the divorce of things
It was 2010 or so, a warm summer day, when an internet friend from a few states away backed into my driveway with her pickup. We loaded the cargo into the truck bed and when she pulled away, headed home with hundreds of my CDs, I cried.
I wanted to get rid of them; I needed to get rid of them. They were ignored, neglected, had become just another thing taking up space in my life. But it was still hard to see them go. I spent years and years developing the collection, nurturing it, looking at with affection and not the exasperation that would come later. I had outgrown the CDs and they would be better off in the arms and home of someone who would put them to good use. As the truck sped off, I waved solemnly. Goodbye, old punk rock compilations. Goodbye, Type O Negative discography. Goodbye Taking Back Sunday and Funkadelic and Melvins and Prong. Goodbye to all that. I felt a pang of sadness, I felt a part of my life being torn from me. But it was all for the best, I knew. It was the right thing to do. It was a material divorce.
For those of us who have a tendency to collect things, parting with them eventually is a sorrowful but necessary part of the process. We outgrow things, they fall out of favor with us, we grow tired of looking at them, we run out of space — physically and mentally — and have no choice.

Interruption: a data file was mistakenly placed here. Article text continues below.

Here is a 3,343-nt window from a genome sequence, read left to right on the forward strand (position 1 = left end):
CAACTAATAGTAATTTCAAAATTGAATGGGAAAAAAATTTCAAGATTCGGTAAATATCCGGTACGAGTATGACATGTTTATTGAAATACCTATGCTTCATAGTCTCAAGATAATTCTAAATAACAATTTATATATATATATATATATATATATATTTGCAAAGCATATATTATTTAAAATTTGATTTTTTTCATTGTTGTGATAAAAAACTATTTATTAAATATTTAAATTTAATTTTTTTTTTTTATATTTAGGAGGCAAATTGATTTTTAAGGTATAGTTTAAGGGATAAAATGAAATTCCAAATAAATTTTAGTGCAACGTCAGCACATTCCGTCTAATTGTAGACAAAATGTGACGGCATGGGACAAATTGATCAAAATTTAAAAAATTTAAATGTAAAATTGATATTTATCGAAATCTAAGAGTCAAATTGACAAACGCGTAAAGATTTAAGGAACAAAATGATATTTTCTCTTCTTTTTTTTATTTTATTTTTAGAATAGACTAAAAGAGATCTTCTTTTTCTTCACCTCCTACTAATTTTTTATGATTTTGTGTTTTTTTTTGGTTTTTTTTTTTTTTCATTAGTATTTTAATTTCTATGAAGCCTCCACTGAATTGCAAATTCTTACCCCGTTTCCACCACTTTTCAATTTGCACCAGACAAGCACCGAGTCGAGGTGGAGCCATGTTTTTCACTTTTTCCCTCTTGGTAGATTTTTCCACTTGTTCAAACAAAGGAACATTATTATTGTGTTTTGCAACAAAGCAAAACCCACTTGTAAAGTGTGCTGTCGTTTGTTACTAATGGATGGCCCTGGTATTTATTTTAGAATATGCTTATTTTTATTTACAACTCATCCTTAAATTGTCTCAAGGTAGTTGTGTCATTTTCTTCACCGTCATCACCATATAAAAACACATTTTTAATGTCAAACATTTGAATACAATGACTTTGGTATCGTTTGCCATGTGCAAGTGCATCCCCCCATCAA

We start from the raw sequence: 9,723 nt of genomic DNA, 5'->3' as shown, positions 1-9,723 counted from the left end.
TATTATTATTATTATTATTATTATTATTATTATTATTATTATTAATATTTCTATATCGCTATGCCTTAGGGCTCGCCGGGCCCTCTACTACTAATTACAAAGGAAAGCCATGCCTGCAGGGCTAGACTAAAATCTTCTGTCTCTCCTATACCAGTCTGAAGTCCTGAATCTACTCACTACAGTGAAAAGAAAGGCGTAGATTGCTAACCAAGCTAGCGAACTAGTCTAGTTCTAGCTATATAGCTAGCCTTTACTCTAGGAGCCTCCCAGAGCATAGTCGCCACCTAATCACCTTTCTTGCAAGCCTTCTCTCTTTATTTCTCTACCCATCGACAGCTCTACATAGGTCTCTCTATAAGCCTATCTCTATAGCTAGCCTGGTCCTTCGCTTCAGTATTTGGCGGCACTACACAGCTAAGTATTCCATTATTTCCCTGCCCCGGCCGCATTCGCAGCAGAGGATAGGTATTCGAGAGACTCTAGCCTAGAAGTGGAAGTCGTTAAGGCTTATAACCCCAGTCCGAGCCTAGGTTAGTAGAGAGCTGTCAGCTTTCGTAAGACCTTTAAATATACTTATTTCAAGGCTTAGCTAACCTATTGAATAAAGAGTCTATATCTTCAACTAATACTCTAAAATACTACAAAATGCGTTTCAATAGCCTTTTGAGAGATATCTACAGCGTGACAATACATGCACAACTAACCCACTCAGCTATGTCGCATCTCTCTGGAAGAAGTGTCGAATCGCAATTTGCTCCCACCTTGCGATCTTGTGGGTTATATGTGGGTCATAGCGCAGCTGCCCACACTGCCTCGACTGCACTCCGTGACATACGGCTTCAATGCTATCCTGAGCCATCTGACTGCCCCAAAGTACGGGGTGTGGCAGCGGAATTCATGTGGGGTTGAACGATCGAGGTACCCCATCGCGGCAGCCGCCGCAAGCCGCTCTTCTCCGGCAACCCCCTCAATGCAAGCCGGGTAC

I’ve parted with so many things that once meant the world to me. Star Wars toys and Pokemon cards — collections I carefully curated for my kids. Beanie Babies. Baseball cards. Sega games. At some point in my life I collected penguins; stuffed, glass, ceramic. I sold everything at various garage sales and always I felt a pang of remorse when I did so. Letting go of people is hard, letting go of things sometimes is equally so. It’s a divorce of sorts, a separation from something you once loved but you no longer have the room in your life for.
It pained me to sell all those Springsteen albums when I did, but the pain of looking at them after the divorce was harder. The same with all the graphic novels I got rid of in 2006 after a nasty breakup left me looking at them with disdain. All the Gaiman and Ellis and Ennis that I once loved were now artifacts of something ugly, and thus they had to go. As each book or record or game sold and went to be with someone else, a part of me went with them, and a part of me ceased to…